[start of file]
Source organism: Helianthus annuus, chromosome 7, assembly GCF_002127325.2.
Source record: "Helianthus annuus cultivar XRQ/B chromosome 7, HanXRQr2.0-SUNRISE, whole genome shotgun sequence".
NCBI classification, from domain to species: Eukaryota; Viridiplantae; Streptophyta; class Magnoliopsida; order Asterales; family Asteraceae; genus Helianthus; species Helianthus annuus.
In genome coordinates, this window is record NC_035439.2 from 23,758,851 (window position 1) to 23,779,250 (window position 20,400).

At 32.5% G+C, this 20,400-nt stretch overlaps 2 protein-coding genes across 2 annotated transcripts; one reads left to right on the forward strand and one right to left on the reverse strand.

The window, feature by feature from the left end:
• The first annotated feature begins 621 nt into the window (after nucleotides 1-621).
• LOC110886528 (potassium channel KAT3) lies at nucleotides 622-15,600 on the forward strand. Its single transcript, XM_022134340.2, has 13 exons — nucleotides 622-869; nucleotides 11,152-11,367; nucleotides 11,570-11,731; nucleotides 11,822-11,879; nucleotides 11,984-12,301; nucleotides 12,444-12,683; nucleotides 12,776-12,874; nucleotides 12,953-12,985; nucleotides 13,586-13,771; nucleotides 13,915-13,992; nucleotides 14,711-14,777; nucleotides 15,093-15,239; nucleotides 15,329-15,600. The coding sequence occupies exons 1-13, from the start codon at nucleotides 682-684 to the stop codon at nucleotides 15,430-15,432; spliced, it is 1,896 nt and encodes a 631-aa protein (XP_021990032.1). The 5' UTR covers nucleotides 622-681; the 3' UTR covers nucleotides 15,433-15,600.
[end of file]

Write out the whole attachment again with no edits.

Source organism: Helianthus annuus, chromosome 7, assembly GCF_002127325.2.
Source record: "Helianthus annuus cultivar XRQ/B chromosome 7, HanXRQr2.0-SUNRISE, whole genome shotgun sequence".
NCBI classification, from domain to species: Eukaryota; Viridiplantae; Streptophyta; class Magnoliopsida; order Asterales; family Asteraceae; genus Helianthus; species Helianthus annuus.
In genome coordinates, this window is record NC_035439.2 from 23,758,851 (window position 1) to 23,779,250 (window position 20,400).

At 32.5% G+C, this 20,400-nt stretch overlaps 2 protein-coding genes across 2 annotated transcripts; one reads left to right on the forward strand and one right to left on the reverse strand.

The window, feature by feature from the left end:
• The first annotated feature begins 621 nt into the window (after nucleotides 1-621).
• LOC110886528 (potassium channel KAT3) lies at nucleotides 622-15,600 on the forward strand. Its single transcript, XM_022134340.2, has 13 exons — nucleotides 622-869; nucleotides 11,152-11,367; nucleotides 11,570-11,731; nucleotides 11,822-11,879; nucleotides 11,984-12,301; nucleotides 12,444-12,683; nucleotides 12,776-12,874; nucleotides 12,953-12,985; nucleotides 13,586-13,771; nucleotides 13,915-13,992; nucleotides 14,711-14,777; nucleotides 15,093-15,239; nucleotides 15,329-15,600. The coding sequence occupies exons 1-13, from the start codon at nucleotides 682-684 to the stop codon at nucleotides 15,430-15,432; spliced, it is 1,896 nt and encodes a 631-aa protein (XP_021990032.1). The 5' UTR covers nucleotides 622-681; the 3' UTR covers nucleotides 15,433-15,600.